I didn’t know who Terry Murphy was until recently. Unfortunately, when his name was brought to my attention it was due to his passing, at age 77. Murphy, it turns out, was quite the character. He was a businessman, publisher, and, in an odd twist of fate, one of the most impactful figures in basketball, not just in Dallas but across the globe.
In 1986, Murphy founded a three-on-three basketball tournament in Dallas called Hoop-D-Do. It was based, largely, on the Gus Macker 3-on-3 Tournament from Michigan. The inaugural Hoop-D-Do tournament, held in Dallas’ West End, drew 481 teams to compete in the downtown district. That was just the beginning, though.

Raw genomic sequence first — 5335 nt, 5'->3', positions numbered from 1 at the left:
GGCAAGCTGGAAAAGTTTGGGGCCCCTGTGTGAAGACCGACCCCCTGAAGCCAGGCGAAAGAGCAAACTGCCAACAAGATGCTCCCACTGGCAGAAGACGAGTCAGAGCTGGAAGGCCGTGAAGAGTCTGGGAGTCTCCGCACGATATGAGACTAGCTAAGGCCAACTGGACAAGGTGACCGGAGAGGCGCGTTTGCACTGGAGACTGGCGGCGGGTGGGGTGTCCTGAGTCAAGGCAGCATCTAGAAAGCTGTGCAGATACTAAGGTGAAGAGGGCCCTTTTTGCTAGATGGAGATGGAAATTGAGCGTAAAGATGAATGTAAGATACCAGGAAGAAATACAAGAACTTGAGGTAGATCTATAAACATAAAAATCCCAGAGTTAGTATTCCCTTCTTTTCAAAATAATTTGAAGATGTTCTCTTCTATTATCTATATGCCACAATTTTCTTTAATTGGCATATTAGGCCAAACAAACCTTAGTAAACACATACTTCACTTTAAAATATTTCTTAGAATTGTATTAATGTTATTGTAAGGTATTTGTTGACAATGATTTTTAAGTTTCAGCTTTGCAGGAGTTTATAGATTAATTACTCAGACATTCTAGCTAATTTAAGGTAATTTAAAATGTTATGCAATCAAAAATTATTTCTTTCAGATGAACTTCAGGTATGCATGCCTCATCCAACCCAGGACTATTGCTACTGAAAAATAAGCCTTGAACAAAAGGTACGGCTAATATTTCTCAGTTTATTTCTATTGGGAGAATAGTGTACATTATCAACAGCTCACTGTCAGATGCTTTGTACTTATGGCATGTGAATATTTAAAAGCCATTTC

In a few years’ time, Hoop-D-Do would become Hoop-It-Up and spread nationwide. Teams were then signing up to compete in the tournament in the 1000s. Eventually, Hoop-It-Up became so popular that the NBA and NBC became partners, further spreading its reach and appeal.
Today, three-on-three basketball is perhaps at its height in popularity. Hoop-It-Up still going strong and the newly-formed BIG3 is drawing crowds across the country. In 2020, three-on-three will become an Olympic sport for the first time, thanks, in no small part, to the vision Murphy had back in 1986.
“That's really sad,” Dallas Mavericks owner Mark Cuban said via e-mail about Murphy’s passing. “Terry is a legend in Dallas and I’m sure he would have been thrilled to have seen 3 on 3 become an Olympic sport. Our best to his entire family from all of us at the Mavs.”
For more on Murphy and the Hoop-It-Up empire he created, check out this profile of him in D Magazine from 1992. It’s well worth your time.
Editor’s Note: Mark Cuban’s comments were edited for clarity.